And that’s what makes the callousness and cynicism of America’s group home industry so breathtaking. They used the desperation of Members of Congress to pass the vastly overhyped so-called “Family First Act” to make tragedies such as this even more likely.
The law puts some very minor, easy-to-evade limits on when the federal government will help foot the enormous bill for institutionalizing children in group homes and residential treatment centers.
But the group home industry chafed at even these minor restrictions. So they added what should be called the “presents for pimps” loophole. The spigot of federal dollars stays open for:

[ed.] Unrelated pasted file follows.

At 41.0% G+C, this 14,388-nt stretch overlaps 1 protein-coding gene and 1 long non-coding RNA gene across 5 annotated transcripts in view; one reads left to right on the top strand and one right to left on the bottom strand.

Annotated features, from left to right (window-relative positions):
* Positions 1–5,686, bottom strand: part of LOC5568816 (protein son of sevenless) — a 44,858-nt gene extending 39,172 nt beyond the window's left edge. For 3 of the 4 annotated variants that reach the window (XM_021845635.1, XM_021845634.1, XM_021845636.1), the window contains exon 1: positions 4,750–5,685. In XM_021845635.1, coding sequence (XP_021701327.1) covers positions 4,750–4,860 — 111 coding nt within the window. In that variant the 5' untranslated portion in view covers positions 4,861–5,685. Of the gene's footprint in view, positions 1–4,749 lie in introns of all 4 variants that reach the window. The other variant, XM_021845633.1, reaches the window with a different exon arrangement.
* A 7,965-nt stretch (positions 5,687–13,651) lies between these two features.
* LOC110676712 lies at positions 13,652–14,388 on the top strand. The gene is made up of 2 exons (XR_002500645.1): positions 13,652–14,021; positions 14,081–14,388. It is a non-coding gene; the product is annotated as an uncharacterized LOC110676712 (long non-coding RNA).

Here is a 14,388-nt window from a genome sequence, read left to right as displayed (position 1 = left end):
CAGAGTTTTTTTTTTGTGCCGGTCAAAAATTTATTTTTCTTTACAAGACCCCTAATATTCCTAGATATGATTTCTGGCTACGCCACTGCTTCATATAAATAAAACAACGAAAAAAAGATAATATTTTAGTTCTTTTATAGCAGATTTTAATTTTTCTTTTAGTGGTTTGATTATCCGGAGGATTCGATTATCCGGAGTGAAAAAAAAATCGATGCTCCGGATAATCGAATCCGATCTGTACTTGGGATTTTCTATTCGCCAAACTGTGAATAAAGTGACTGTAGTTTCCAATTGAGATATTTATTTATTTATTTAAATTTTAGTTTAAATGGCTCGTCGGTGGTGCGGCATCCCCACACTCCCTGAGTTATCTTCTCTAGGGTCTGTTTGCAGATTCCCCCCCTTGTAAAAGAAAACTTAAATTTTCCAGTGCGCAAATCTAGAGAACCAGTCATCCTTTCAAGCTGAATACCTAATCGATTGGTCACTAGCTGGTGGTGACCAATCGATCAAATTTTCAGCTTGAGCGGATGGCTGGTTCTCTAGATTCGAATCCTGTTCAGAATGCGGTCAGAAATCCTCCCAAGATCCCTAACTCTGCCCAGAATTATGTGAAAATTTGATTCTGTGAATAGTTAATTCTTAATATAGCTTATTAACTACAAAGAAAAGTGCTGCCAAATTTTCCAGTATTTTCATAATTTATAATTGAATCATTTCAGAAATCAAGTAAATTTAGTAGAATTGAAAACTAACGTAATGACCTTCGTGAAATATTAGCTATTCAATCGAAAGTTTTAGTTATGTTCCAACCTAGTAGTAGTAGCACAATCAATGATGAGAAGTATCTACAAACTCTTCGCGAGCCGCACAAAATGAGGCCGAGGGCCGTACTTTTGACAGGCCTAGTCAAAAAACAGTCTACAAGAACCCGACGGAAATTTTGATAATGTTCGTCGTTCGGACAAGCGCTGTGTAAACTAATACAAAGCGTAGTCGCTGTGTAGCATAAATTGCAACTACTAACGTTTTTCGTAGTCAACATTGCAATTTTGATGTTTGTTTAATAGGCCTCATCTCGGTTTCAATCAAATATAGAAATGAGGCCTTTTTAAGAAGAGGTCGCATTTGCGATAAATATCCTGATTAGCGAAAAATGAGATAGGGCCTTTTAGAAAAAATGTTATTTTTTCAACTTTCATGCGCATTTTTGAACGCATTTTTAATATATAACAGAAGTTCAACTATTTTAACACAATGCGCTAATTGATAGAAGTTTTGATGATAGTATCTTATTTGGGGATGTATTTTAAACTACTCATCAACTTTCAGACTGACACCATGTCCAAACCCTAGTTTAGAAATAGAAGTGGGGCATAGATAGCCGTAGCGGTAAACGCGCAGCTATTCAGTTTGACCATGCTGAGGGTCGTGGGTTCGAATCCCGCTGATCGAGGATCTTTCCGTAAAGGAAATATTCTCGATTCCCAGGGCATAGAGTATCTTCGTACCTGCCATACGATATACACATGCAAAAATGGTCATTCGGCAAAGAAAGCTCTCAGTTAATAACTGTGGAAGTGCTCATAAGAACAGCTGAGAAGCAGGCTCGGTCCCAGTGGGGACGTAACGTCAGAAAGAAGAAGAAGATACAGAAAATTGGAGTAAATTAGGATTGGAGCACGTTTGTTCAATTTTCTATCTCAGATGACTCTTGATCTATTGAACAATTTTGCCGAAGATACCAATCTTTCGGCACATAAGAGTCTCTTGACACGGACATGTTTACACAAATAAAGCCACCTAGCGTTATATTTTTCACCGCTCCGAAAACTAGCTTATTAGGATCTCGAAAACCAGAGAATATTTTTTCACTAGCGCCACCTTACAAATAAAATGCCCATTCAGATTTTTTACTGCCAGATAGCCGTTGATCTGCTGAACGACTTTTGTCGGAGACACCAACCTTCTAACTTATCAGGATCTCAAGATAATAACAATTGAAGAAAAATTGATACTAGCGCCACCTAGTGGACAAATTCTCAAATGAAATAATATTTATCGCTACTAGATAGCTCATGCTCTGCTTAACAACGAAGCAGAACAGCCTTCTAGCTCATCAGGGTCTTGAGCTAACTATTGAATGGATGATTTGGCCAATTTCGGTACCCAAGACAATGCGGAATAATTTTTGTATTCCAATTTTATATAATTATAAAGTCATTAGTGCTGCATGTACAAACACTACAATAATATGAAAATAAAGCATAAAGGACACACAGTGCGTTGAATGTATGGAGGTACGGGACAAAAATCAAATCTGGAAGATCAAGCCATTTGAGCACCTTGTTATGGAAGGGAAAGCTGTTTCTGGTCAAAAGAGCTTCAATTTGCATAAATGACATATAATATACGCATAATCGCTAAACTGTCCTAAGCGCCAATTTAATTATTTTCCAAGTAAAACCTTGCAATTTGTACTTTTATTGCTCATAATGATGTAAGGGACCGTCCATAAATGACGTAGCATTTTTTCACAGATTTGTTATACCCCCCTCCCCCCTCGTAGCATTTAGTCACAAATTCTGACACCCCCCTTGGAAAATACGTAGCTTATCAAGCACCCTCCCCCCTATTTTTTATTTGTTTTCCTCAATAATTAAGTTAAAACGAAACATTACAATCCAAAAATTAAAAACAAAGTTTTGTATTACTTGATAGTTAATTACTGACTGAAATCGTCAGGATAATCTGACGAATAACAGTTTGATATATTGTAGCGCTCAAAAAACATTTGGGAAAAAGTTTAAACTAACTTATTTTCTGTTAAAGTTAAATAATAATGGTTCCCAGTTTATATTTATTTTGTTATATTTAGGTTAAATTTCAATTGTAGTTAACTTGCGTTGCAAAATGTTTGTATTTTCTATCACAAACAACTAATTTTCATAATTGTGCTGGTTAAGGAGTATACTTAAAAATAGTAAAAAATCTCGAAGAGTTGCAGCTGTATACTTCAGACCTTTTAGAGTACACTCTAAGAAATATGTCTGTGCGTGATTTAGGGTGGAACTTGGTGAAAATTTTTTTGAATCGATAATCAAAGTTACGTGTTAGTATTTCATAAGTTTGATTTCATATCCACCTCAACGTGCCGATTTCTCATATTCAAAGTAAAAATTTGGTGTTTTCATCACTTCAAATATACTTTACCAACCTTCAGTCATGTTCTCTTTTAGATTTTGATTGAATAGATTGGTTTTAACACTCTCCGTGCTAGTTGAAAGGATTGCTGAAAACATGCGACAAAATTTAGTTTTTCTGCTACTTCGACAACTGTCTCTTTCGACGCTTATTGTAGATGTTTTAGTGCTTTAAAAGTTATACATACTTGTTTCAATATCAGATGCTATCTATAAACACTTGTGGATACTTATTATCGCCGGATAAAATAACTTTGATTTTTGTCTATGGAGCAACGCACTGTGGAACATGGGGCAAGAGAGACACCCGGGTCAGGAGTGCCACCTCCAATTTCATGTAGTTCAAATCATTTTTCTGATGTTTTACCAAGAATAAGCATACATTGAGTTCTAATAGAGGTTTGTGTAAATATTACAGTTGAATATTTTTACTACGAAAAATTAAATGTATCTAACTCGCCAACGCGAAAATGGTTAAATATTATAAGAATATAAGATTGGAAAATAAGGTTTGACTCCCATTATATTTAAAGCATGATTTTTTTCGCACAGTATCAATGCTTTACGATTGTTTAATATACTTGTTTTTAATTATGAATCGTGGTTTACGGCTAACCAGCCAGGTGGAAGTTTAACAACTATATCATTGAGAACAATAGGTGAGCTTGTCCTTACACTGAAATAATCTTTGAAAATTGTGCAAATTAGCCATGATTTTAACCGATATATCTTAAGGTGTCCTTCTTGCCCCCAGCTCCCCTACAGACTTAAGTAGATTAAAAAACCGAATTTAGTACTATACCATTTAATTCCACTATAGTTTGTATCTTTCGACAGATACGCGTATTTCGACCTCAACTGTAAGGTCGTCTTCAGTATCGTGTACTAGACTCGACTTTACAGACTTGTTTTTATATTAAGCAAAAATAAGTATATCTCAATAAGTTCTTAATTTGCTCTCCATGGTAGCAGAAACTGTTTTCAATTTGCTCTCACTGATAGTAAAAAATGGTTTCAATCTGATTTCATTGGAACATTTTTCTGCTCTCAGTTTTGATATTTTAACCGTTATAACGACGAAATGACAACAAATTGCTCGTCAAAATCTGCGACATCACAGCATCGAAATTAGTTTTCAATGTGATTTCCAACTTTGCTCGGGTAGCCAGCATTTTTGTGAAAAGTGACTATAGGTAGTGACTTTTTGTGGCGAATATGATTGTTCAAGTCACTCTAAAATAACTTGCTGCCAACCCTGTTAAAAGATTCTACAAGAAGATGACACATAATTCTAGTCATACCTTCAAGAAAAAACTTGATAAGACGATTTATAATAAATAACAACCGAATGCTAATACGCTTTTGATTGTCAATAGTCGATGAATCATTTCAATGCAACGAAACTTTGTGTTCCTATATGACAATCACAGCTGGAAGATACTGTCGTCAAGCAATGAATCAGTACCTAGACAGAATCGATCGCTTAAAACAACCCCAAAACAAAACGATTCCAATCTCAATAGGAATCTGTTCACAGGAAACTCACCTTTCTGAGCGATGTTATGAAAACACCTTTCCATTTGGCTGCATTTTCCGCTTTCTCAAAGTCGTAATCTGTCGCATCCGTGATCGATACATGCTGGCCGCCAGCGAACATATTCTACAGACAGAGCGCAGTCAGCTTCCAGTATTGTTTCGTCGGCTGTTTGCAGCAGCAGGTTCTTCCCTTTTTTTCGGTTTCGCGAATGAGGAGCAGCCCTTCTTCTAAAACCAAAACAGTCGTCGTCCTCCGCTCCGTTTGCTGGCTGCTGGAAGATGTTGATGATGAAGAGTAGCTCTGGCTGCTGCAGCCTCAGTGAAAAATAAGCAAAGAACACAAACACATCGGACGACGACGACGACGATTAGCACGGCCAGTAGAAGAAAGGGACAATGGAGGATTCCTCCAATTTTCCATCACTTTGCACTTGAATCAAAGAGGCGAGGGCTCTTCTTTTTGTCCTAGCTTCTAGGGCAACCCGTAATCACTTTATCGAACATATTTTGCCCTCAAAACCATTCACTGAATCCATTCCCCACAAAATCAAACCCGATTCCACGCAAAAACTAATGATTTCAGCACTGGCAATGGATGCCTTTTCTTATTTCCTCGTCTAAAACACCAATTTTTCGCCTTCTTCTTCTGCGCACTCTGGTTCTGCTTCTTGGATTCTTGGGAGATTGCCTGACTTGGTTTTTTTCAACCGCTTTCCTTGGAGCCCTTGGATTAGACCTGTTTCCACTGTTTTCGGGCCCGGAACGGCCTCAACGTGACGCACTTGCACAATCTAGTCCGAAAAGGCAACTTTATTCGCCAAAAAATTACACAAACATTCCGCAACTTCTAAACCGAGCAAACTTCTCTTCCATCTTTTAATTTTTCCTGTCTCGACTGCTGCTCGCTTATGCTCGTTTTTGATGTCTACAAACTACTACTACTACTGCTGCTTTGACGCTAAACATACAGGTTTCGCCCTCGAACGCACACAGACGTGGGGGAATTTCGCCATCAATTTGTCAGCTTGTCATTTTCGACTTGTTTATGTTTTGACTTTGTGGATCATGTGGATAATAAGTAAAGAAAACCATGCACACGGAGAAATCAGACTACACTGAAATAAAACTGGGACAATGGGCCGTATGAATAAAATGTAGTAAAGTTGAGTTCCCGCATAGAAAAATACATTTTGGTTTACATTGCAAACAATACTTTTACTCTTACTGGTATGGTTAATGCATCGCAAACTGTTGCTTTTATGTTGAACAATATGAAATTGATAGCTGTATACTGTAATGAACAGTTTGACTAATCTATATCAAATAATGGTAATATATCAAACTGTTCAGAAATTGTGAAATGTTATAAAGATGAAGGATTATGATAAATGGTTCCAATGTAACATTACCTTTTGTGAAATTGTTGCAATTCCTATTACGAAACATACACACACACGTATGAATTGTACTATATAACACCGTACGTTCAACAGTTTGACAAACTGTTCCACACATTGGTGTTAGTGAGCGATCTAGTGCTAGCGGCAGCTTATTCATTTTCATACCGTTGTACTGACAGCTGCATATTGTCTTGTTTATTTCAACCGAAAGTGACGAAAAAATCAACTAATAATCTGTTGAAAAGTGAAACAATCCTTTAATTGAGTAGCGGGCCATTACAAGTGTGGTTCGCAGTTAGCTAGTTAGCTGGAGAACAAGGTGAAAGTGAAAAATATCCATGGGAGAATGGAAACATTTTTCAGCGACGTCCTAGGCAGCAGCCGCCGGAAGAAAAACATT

A setting providing high-quality residential care and supportive services to children and youth who have been found to be, or are at risk of becoming, sex trafficking victims
(Sounds all nice on paper, but doesn't sound like they are helping these kids)
Cops say sex traffickers sell foster kids on the weekends
Investigative Reporter Eric Rasmussen found cases of kids in foster care pimped out on Friday, Saturday and Sunday and then returned to their taxpayer-funded group homes on Monday.
Missing and Forgotten: Thousands of foster kids kicked out of the system
Child welfare workers across the country have kicked thousands of missing foster care children out of the system – including one child as young as 9-years-old, a review by 25 Investigates uncovered.
Since 2000, federal records show child welfare agencies across the country closed the cases of more than 53,000 foster kids listed as “runaway” and at least another 61,000 children listed as “missing.”
How can social services lose 18,000 children - and not look for them?